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Pence: Republican Protesters 'Don't Need' 'Mainstream Media'

     The mainsteam media continue to ignore the pro-oil-drilling protest by the House GOP. But Rep. Mike Pence, R-Ind., and one of the leaders of the protest, says it doesn’t matter.

 

     Pence, along with Reps. Dan Burton, R-Ind., and Bob Goodlatte, R-Va., addressed the media coverage of the protest they are waging against the congressional Democratic leaders at an August 8 newsmaker breakfast. Democrats, led by House Speaker Nancy Pelosi, have prevented an up-or-down vote on expanding offshore oil exploration and drilling.

 

     “We don’t need to be on the mainstream media,” Pence said. “I think the switchboard at the Capitol is melting. Quite frankly, you know, I went home to the state fair and went to the ham breakfast, which starts at 6 a.m. There were 300 farmers from all 92 counties of Indiana. There was no mention made from the podium about our protest, but I stood up and simply said, ‘It’s an honor to be here with the governor and the lieutenant governor.’ And I said, ‘Quite frankly, it’s just nice to be speaking where the lights are on and it brought the house down – people from all 92 counties.”

 

     Pence said that based on what he has seen – the GOP protest didn’t need media coverage from the major networks. His remarks were part of a breakfast presentation to a breakfast held by American Spectator and Americans for Tax Reform at the U.S. Capitol.

 

     “I was talking to our leader, [Ohio Republican] John Boehner, later in the day and he was as struck with that as I was,” Pence said. “This is reaching the American people – whether NBC, CBS, ABC decide to do much with it – I’m not interested.”

 

     He attributed the protest’s high profile to “the new media” – the Internet, cable news and talk radio.

 

     “The new media – much of which is gathered around this table and cable television media and talk radio has taken this to the country,” Pence said. “I just think we got to right now focus that enormous energy across the country.”

 

     Pence, a former radio and TV host, said he encouraged people to call their congressman, especially Democrats, and urged media in attendance to encourage the same.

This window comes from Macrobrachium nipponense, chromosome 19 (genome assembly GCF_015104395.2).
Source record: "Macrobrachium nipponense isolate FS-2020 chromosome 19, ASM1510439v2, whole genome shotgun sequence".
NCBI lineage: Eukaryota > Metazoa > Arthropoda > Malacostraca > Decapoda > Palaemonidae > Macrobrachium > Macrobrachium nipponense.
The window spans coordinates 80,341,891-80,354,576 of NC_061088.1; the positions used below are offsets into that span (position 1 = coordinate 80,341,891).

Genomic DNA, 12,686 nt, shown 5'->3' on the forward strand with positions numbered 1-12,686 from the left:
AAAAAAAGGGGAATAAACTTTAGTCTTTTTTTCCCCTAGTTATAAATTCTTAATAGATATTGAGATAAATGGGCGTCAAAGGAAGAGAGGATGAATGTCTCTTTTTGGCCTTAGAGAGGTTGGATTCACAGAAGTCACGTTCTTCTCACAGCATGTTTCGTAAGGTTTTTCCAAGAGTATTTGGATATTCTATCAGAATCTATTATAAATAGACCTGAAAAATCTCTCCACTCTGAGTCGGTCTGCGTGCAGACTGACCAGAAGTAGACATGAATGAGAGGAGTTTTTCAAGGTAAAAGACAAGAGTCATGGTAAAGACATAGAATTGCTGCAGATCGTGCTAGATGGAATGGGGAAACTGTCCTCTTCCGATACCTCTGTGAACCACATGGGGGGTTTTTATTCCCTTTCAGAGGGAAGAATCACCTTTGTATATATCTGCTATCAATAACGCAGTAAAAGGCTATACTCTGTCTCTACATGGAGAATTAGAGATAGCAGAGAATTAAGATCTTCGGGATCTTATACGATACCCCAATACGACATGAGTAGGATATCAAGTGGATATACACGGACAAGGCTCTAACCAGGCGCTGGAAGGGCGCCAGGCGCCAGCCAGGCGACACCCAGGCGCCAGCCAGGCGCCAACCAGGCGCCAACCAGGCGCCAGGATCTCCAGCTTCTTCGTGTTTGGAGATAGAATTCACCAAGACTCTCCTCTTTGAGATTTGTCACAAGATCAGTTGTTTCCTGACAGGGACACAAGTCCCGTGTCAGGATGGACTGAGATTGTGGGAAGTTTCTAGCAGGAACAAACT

Fellow Hoosier Rep. Dan Burton suggested it would be worthwhile if presumptive Republican nominee Sen. John McCain would start using some of the rhetoric about the congressmen’s actions in his campaign. On August 5, Rep. Jeff Shadegg, R-Ariz., invited McCain to speak on the House floor as part of the protest.

 

     “I think if Sen. McCain were to say somewhere on the campaign trail that the Republicans who are having this – these ad hoc meetings in the House are trying to force a vote on an energy bill that will help the American people get their gas prices down – I think that would be a real plus for him and I think it would put enormous pressure, additional pressure on [Speaker of the House Nancy] Pelosi,” Rep. Dan Burton, R-Ind., said.

 

     Following the breakfast and call-to-order of the shadow Congress in the House chambers, Rep. Jeff Miller, R-Fla., whose district sits on the coast of the Gulf of Mexico, where some of the federal lands debated for exploration are, told the Business & Media Institute he thought the message was reaching voters. He insisted it was up to members of Congress to do more, instead of relying on the media.

 

     “I think the message is getting out,” Miller said. “I do think we need to do more than just what we’re doing here. You know what’s interesting is when you go out into Statuary Hall in the Rotunda and you invite people to come on the floor – they’re so excited to come in and not just witness it based on a sound clip that the media happens to put up. They can actually see and hear what’s going on.”

 

     He encouraged members to engage with their constituents in one-on-one forums and that would make sure the word would get out.

 

      “And so, you know, I think we need to go out, certainly continue what we’re doing on the floor,” Miller said. “It’s my hope that we will continue doing it throughout the entire break. But we need to go out into the districts, out into the country and regional areas and hold town hall meetings or field hearings if we can and make sure this word actually gets into the homes of some of those people that are refusing to come back up here.”

 

     Miller said he welcome members from the Democratic Party to come and debate their point-of-view, but he said they didn’t have an argument.

 

     “Because – there’s nothing that prevents somebody who is opposed to this, or the Democrats that are opposed to this, from coming to the floor and presenting their side of the, of the argument,” Miller added. “They have no argument – they just want to follow their speaker’s lead and she says you’re not going to speak.”